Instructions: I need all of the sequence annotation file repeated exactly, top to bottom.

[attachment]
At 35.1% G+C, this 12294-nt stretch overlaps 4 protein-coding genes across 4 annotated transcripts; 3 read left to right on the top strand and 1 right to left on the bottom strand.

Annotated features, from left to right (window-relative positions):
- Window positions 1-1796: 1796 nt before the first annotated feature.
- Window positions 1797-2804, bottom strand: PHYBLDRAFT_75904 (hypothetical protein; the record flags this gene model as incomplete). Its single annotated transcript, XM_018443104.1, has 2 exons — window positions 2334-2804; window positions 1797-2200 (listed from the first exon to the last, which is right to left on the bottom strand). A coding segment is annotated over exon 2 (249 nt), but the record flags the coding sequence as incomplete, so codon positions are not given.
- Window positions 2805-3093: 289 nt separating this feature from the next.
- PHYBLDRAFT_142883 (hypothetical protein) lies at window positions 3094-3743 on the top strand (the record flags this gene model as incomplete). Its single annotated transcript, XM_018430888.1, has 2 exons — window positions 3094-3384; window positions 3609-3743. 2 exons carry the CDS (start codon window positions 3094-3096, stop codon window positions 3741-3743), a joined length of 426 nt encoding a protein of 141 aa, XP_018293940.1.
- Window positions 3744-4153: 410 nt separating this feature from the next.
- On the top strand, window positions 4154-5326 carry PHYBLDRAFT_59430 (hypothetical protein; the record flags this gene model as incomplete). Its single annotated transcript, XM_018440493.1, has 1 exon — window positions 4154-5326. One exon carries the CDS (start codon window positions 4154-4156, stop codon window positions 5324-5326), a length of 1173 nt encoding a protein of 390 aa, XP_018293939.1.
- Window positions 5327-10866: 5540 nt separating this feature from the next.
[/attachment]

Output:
At 35.1% G+C, this 12294-nt stretch overlaps 4 protein-coding genes across 4 annotated transcripts; 3 read left to right on the top strand and 1 right to left on the bottom strand.

Annotated features, from left to right (window-relative positions):
- Window positions 1-1796: 1796 nt before the first annotated feature.
- Window positions 1797-2804, bottom strand: PHYBLDRAFT_75904 (hypothetical protein; the record flags this gene model as incomplete). Its single annotated transcript, XM_018443104.1, has 2 exons — window positions 2334-2804; window positions 1797-2200 (listed from the first exon to the last, which is right to left on the bottom strand). A coding segment is annotated over exon 2 (249 nt), but the record flags the coding sequence as incomplete, so codon positions are not given.
- Window positions 2805-3093: 289 nt separating this feature from the next.
- PHYBLDRAFT_142883 (hypothetical protein) lies at window positions 3094-3743 on the top strand (the record flags this gene model as incomplete). Its single annotated transcript, XM_018430888.1, has 2 exons — window positions 3094-3384; window positions 3609-3743. 2 exons carry the CDS (start codon window positions 3094-3096, stop codon window positions 3741-3743), a joined length of 426 nt encoding a protein of 141 aa, XP_018293940.1.
- Window positions 3744-4153: 410 nt separating this feature from the next.
- On the top strand, window positions 4154-5326 carry PHYBLDRAFT_59430 (hypothetical protein; the record flags this gene model as incomplete). Its single annotated transcript, XM_018440493.1, has 1 exon — window positions 4154-5326. One exon carries the CDS (start codon window positions 4154-4156, stop codon window positions 5324-5326), a length of 1173 nt encoding a protein of 390 aa, XP_018293939.1.
- Window positions 5327-10866: 5540 nt separating this feature from the next.